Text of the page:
The Football Association plans to lay off a quarter of its current staff and negotiate improved interest rate loans for Wembley Stadium to help pay for a shift of resources into better facilities and coaching, with the ultimate aim of making the England national side more successful.
The governing body’s new chief executive, Martin Glenn, reflected on the fact that it will have been 50 years next year since England won the World Cup – and that “there’s not been a lot happening since”.
In an attempt to raise the standard, reverse the deterioration in facilities and the trend of fewer adults playing the game, the FA has announced it is to increase by £15m per year the amount of money it ploughs into the game, taking the sum from £50m to £65m, which includes a commitment to maintain the £12m annual sum currently invested through the Football Foundation. The total investment over the next four years will be at least £260m.
Though the £15m annual figure has already been accounted for, the FA’s intended £30m annual savings – which are expected to be found equally from workforce restructuring, interest rates and general savings – will enable the acceleration of plans to build a network of 30 or more new “city hubs” across England, which are the cornerstone of FA chairman Greg Dyke’s strategy to increase opportunities for the public to play the game.
Glenn, the former McVitie’s and Walkers executive, said that greater clarity of thought was required than in the past to shift the FA’s emphasis from administering the game to delivering the chance to play and succeed at it. He said: “The FA has grown up doing a lot of things for a lot of people and organisations and I think there is an opportunity to focus more. We have said we want to put football projects more at the heart of the FA. To do that we are taking quite a lot of roles out of the administration part of the FA.”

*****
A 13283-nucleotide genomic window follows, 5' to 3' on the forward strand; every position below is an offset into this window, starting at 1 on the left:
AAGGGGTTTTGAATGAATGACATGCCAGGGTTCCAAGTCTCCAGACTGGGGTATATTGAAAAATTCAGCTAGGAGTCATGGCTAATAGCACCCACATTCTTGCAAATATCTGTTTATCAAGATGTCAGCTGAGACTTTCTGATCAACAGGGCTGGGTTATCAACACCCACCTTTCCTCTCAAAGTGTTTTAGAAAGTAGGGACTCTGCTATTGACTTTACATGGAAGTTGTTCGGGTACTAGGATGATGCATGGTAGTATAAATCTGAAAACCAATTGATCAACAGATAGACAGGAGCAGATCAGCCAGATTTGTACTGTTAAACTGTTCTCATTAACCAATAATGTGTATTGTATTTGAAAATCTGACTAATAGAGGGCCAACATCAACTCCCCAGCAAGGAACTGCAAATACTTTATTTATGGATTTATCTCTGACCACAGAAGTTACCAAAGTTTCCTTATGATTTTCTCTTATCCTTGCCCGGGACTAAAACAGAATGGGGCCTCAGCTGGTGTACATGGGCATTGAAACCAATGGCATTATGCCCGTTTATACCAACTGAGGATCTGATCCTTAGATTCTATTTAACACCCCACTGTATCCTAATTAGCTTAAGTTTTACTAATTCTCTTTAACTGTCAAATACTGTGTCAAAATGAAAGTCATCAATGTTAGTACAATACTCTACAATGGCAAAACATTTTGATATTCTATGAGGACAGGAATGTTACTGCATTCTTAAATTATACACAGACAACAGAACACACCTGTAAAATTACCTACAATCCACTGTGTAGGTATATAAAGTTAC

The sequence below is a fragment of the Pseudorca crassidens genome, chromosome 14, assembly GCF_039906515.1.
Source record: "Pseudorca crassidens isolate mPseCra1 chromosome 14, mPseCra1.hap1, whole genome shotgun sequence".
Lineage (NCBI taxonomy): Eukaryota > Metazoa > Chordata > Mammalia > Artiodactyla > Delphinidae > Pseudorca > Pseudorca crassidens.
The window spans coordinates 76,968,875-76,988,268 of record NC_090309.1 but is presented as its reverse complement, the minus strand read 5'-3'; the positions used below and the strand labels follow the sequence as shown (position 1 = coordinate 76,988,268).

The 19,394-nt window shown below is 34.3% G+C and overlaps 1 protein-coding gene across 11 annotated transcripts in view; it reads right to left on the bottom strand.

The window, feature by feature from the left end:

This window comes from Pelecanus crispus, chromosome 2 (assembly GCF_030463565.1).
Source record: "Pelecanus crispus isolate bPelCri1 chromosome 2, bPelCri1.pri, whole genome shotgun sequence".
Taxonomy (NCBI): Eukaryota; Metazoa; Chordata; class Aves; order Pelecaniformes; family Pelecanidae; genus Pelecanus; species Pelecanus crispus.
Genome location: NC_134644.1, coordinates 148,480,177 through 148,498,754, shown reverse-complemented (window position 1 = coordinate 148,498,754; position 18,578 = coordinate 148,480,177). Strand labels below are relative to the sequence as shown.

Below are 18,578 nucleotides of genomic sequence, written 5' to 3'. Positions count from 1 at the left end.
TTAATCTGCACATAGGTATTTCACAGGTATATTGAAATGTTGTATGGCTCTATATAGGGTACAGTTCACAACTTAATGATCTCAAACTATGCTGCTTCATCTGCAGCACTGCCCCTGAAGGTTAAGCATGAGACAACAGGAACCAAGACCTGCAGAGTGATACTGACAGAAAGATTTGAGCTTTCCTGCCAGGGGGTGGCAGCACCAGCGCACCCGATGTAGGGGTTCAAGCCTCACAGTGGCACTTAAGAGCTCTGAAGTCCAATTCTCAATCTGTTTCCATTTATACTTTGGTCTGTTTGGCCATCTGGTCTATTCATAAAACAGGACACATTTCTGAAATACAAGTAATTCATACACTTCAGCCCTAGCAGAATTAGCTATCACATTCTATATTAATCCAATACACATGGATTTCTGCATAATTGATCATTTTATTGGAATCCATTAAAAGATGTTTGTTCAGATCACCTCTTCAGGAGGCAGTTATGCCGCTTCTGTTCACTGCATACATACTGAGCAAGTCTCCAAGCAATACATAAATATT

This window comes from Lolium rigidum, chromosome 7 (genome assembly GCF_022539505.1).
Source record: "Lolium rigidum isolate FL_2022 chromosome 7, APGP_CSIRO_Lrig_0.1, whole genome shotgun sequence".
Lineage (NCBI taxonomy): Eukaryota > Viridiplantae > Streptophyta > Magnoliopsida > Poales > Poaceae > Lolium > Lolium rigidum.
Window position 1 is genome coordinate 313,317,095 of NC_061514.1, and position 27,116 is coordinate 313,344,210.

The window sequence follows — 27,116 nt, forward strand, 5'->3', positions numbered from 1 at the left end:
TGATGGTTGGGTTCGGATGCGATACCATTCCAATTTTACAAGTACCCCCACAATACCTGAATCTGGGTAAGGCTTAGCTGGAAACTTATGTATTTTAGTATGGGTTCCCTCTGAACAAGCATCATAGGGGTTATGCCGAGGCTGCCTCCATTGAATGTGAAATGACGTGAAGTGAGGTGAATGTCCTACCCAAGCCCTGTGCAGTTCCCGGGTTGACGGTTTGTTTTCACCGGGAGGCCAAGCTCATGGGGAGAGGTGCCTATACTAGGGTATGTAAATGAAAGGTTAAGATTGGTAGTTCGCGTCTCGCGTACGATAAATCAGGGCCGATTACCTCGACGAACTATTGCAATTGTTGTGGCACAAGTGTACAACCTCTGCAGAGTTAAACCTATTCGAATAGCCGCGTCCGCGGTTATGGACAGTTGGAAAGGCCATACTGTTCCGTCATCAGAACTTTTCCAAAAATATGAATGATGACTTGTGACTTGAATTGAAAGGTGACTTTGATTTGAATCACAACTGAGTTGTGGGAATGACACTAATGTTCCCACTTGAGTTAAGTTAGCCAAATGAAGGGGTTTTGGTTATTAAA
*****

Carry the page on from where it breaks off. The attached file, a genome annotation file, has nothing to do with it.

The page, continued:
Glenn said that would entail “automating things, taking the well-proven techniques that other commercial organisations have in terms of managing the back office”.
There would also be a refinancing of the Wembley debt, he said. “Taking advantage of lower interest costs, we are in discussions with banks and with some government bodies to get a much lower interest burden for Wembley. That frees up money as well. We are about to make the savings. We are confident. Every company has to adapt to income changes but we are confident.”
The FA finds itself involved in substantial and painful restructuring to finance investment in the game while it remains to be seen how the Premier League will channel a percentage of its bumper £5.1bn TV deal for 2016-17 to 2018-19 into grassroots facilities. But Glenn struck a conciliatory tone at a time of concern about the pitifully small number of English players being given first-team chances in the top flight.
Glenn suggested solutions such as English youngsters playing abroad could be tried, before attempts to force Premier League clubs to increase homegrown quotas.
“We have had a quite well-publicised difference of approach but I am convinced the clubs see it as their problem as well and will be looking at ways to increase playing hours,” Glenn said. “There is a black hole when players get through the academy system.”Reuse content